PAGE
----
Leadcore Setup Basics

By Lance Valentine

Leadcore line has always been an effective depth control option, but it has really caught on in the walleye world in the past 2 decades and it is now hard to find any serious walleye troller that doesn’t have at least a few leadcore setups on their boat. Let’s take a quick look at the basics of leadcore and what you need to get started.

First, leadcore line is simply a lead line (“core”) surrounded by a Dacron sheath. Leadcore is commonly sold in 18, 27 and 36lb break strengths. This number indicates the break strength of the outer Dacron sheath. The amount of lead in 18 and 27lb leadcore is the same, so they sink at the same rate, while 36lb has heavier lead and sinks faster and deeper. Leadcore is manufactured in “colors”, a change of color every 30’ of line. Anglers use these “colors” to determine how deep their leadcore is diving. For 18 and 27lb leadcore you can figure approximately 5’ of depth per color at normal walleye trolling speeds (1.5-2.5 mph). For 36lb leadcore figure 7’ per color. As speeds increase, leadcore will reach less depth.

Second, Leadcore line is fished in one of two ways. The first is spooling on a “full core” of 10 colors onto a large capacity reel. Anglers can easily adjust how much leadcore is out, quickly adjusting lure depth. This is a great option for fishing flat lines with no planer boards and is often used as a “corner” down rod when trolling. The other option is to spool up “segmented” lead core. This is a reel with only a specific number of colors of leadcore (1, 2, 3, 5 color for example). The reel is filled with mono or braided backing, then the desired amount of leadcore is added. This setup is designed to target a single, specific depth, but by using segmented leadcore an angler can attach an inline planer board to the backing and fish a wider spread of leadcore setups, often fishing multiple amounts of leadcore on each side of the boat.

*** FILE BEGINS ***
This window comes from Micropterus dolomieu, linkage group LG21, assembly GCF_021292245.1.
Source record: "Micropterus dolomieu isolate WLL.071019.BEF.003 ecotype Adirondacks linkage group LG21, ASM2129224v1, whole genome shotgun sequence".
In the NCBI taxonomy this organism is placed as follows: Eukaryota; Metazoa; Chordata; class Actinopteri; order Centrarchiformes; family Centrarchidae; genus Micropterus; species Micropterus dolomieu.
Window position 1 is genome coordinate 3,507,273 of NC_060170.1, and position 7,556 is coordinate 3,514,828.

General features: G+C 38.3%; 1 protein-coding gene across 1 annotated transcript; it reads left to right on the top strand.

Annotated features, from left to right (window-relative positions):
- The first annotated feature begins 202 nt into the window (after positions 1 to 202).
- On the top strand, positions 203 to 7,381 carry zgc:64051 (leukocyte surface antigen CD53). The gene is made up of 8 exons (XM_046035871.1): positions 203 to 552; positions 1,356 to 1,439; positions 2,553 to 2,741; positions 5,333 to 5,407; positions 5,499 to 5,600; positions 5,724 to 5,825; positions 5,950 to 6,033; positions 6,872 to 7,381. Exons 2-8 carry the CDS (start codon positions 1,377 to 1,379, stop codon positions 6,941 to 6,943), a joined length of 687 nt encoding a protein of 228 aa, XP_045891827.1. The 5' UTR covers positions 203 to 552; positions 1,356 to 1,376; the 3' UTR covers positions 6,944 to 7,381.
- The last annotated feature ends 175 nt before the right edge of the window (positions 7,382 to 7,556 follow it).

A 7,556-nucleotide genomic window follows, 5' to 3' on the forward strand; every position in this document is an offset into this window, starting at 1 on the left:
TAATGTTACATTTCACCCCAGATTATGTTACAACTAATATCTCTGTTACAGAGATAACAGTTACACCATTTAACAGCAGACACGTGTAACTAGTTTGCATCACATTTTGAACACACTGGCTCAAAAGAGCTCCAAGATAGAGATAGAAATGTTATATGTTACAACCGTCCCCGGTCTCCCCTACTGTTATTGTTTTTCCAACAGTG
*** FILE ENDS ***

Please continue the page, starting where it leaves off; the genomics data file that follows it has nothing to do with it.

Third, the rods and reels used for leadcore are important. Leadcore rods should have a “soft” tip and a sturdy backbone. Planer board or downrigger rods work great. I prefer longer rods of 8’ to 8’6” for all my leadcore fishing applications. Line Counter reels with a larger capacity are preferred. Being able to exactly duplicate a hot depth is easier with line counter reels. Use reels with large spools so it is faster bringing in a fish or retrieving line.

Lastly, leaders are needed at the business end of the leadcore to attach lures to. Most anglers use 16-20lb fluorocarbon leaders in lengths of 20-30’ for the main leader. Attach a 6’ leader to the main leader with a high-quality ball bearing swivel then add a round bend crankbait snap to attach lures to and you are ready to go fishing with leadcore!

If you are not fishing leadcore for walleye, try it this year. It adds a unique action to lures as it “snakes” through the water and some days is the best way to catch a limit of stingy walleye

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